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From My Kitchen: Our Favorite Breakfast

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This article comes from the NOFA/Massachusetts 2013 May Issue Newsletter

By Rebecca Buell

Five or so years ago, I was gifted some beautiful  blue flour corn seeds grown for generations by a  people living in the southwest. Since then those  seeds have flourished in the very different 
climate here in New England and fed my family well in so many ways.
Our favorite is this simple breakfast, sometimes  called atolé, sometimes called “blue corn mush”.  
Blue Corn Mush/Atolé
The first step is to toast the corn. Heat an  ungreased skillet or clay comale over a hot flame.  Add your corn kernels (removed from the cob) and  start to stir. Be careful not to add too many, or  they will jump all over the floor. Continue stirring, in circles and back and forth. As the corn toasts, it  will change color, make popping noises, and start to crack open a bit. This is good. When there is a lot of popping, remove the pan from the heat, but continue to stir. I like to put the corn back onto the fire to toast just another minute or so. Have  two baskets ready and pour the hot kernels into one. Then pour the corn back and forth between the baskets to cool.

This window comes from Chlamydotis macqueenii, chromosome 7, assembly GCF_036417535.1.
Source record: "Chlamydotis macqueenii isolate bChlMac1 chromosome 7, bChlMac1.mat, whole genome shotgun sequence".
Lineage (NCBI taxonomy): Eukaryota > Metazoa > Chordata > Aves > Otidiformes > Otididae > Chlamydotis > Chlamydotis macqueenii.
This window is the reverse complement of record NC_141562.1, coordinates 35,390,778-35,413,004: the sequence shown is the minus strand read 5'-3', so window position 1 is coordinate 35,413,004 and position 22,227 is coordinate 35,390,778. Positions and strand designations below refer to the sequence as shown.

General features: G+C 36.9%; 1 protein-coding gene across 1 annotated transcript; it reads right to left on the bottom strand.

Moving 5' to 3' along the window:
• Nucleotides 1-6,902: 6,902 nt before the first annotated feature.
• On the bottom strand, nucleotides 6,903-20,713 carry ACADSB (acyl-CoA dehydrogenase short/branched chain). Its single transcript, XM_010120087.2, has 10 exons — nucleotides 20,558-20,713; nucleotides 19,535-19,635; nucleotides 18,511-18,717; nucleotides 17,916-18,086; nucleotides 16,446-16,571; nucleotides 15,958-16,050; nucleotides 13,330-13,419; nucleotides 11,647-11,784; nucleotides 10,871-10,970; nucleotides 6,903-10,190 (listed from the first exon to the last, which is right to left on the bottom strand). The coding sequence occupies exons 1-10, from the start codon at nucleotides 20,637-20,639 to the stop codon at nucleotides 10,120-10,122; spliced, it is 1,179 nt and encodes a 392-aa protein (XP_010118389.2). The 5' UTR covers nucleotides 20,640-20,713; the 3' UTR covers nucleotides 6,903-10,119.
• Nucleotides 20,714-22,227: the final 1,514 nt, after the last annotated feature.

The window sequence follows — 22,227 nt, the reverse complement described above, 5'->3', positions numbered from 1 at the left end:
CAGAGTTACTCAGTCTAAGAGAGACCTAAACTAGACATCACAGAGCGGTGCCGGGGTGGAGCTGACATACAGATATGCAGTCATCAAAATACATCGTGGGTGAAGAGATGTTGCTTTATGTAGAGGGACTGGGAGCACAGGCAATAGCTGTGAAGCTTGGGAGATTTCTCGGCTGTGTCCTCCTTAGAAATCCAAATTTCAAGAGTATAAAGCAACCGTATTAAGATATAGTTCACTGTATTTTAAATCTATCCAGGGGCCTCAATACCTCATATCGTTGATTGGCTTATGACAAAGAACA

Once cool, it’s time to grind! Anyone have a stone  metate and mano? I use my electric kitchen grain mill, though you can also use a coffee grinder. I recommend only grinding the amount you need so the flour won’t go rancid. The toasted kernels can be stored for later use.
I like to use 1 cup ground corn to 3 cups of water for a good sized meal for me and my son. You can change the ratio for a thicker or thinner porridge. Boil half the water with a pinch of salt. 
Meanwhile, mix the remaining water with ground corn, making a slurry. When the water is boiling, add the slurry, stir well for 15 seconds or so, turn the heat down to low, and partially cover. When the porridge is bubbling (well, gurgling kind of) stir some more. When the consistency is just right, it’s done! I like to add milk and honey, or berries and maple syrup. Or make a thicker version and serve with eggs. Leftovers can be formed into patties and fried (but we never have leftovers).

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